Letters to the editor

LETTERS: Send letters to the editor to billie.harrison@fairfaxmedia.com.au.
LETTERS: Send letters to the editor to billie.harrison@fairfaxmedia.com.au.

Humans are our worst enemy

I read with interest (Opinion on page 10, Port Lincoln Times, November 28) the segment, as follows; ‘The human population will reach at least 10 billion and mass migration to avoid extremes of environmental change will continue’. 

I have no intention of entering into an argument about climate change, other than to say ‘it has been happening for billions of years and will continue! 

What I do find absolutely mind boggling is the predicted number of humans on this small planet (10 billion). 

Then elsewhere I read that children are dying from starvation at an alarming rate of some thousands per week. 

Then another article will tell us of the absolute luxury, greed and dominance in which many nation leaders and their families wallow while the children of their oppressed nation/s are dying around them like flies.

But what I don’t hear or read is of one single person standing up and saying “What species would allow the births of so many infants when it is almost certain that they will die of starvation before their fifth birthday”?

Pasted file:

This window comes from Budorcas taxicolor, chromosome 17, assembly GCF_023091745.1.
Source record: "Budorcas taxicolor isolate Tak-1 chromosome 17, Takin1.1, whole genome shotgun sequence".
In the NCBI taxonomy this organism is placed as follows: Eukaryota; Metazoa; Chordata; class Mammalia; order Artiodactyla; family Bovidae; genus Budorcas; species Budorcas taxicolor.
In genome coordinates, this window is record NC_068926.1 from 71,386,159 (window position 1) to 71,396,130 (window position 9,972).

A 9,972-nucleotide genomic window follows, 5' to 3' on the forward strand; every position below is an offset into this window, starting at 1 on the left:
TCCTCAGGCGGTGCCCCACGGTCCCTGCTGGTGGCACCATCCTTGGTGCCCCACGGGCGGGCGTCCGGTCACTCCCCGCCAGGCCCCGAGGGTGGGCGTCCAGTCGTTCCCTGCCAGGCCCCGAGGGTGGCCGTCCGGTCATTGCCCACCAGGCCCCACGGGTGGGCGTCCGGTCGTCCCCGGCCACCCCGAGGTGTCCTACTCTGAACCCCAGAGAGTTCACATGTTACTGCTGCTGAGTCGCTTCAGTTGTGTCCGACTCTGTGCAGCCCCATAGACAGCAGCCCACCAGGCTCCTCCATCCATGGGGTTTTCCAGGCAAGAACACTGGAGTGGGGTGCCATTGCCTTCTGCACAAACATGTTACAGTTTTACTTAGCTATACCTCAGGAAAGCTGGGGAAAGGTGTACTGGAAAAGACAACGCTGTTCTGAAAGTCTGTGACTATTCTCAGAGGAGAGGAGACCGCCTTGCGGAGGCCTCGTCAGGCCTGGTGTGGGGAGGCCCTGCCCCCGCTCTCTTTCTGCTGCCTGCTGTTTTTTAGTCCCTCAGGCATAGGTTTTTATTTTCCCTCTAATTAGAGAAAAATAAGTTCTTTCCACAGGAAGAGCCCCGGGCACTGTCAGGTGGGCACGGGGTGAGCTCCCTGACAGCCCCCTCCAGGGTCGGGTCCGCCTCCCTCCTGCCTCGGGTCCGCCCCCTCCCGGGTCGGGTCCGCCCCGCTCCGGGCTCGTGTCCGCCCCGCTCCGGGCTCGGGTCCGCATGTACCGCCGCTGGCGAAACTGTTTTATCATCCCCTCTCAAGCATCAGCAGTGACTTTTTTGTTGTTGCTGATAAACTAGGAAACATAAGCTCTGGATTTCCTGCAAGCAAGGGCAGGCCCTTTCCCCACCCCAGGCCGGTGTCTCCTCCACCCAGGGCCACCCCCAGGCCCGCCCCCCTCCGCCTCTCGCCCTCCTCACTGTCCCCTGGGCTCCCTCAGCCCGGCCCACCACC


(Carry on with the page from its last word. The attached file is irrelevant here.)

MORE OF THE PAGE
What nation? What species? Could or would allow such a catastrophic and worsening disgrace to take place? 

Well the answer is “the human race”. 

How pathetic of the so-called nation leaders, the politicians, the religious hierarchy, the human rights activists, who collectively sit on their populist and historically out of date and out of touch backsides and are oblivious to this self-inflicted human disaster because it is the God-given right of all people to reproduce.

What brought about the destruction of the dinosaurs is unsure. 

What will bring about the destruction of the human race is an absolute certainty – the human race itself.

DENNIS PARKER

Yongala

The true meaning of Christmas

With all of life’s distractions, we sometimes forget the true meaning of Christmas.

When we are caught up buying presents and over indulging in food, Christmas can be a time when we often forget what really matters.

But bad experiences and misfortunes can culminate at Christmas time, which means for vulnerable and marginalised Australians, Christmas can be the hardest time of the year.

For the Salvos it’s our busiest period, with more than 300,000 families and individuals seeking assistance.

We give out more than 500,000 gifts and toys, and serve over 10,000 meals to those who don’t have the means to celebrate Christmas. 

We can only meet this need because year after year Australians come together and stand by those doing it tough.

This, I believe, is the true meaning of Christmas. 

So this holiday season let’s remember those going it alone.

By donating $29 to The Salvation Army's Christmas Appeal, you can help put a present under the tree and food on the table, bringing hope where it’s needed most.

NEIL VENABLES

National Secretary for Communications  

The Salvation Army

Letters to the editor

All submissions must include an address and contact number. (The address and phone number are not for publication.) Letters must carry the writer’s name for publication.The editor reserves the right to edit letters and not to publish them.